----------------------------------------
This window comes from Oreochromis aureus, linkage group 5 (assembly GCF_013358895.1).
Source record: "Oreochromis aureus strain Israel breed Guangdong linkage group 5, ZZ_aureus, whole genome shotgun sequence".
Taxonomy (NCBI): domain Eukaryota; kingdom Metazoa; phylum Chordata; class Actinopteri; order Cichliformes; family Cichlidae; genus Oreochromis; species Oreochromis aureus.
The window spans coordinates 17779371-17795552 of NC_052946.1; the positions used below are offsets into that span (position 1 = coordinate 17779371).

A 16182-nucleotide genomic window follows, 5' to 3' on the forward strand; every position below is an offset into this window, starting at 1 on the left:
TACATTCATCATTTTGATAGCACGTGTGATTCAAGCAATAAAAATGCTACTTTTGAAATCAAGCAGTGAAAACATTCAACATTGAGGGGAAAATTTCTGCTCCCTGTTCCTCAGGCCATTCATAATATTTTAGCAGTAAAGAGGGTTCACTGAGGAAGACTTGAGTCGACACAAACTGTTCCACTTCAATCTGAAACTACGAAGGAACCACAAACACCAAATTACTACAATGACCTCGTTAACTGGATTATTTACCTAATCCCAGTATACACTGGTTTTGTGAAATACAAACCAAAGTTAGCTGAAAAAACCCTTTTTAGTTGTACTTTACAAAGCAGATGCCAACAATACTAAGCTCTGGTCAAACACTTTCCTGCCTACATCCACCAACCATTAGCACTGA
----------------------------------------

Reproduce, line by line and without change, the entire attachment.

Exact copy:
This window comes from Oreochromis aureus, linkage group 5 (assembly GCF_013358895.1).
Source record: "Oreochromis aureus strain Israel breed Guangdong linkage group 5, ZZ_aureus, whole genome shotgun sequence".
Taxonomy (NCBI): domain Eukaryota; kingdom Metazoa; phylum Chordata; class Actinopteri; order Cichliformes; family Cichlidae; genus Oreochromis; species Oreochromis aureus.
The window spans coordinates 17779371-17795552 of NC_052946.1; the positions used below are offsets into that span (position 1 = coordinate 17779371).

A 16182-nucleotide genomic window follows, 5' to 3' on the forward strand; every position below is an offset into this window, starting at 1 on the left:
TACATTCATCATTTTGATAGCACGTGTGATTCAAGCAATAAAAATGCTACTTTTGAAATCAAGCAGTGAAAACATTCAACATTGAGGGGAAAATTTCTGCTCCCTGTTCCTCAGGCCATTCATAATATTTTAGCAGTAAAGAGGGTTCACTGAGGAAGACTTGAGTCGACACAAACTGTTCCACTTCAATCTGAAACTACGAAGGAACCACAAACACCAAATTACTACAATGACCTCGTTAACTGGATTATTTACCTAATCCCAGTATACACTGGTTTTGTGAAATACAAACCAAAGTTAGCTGAAAAAACCCTTTTTAGTTGTACTTTACAAAGCAGATGCCAACAATACTAAGCTCTGGTCAAACACTTTCCTGCCTACATCCACCAACCATTAGCACTGA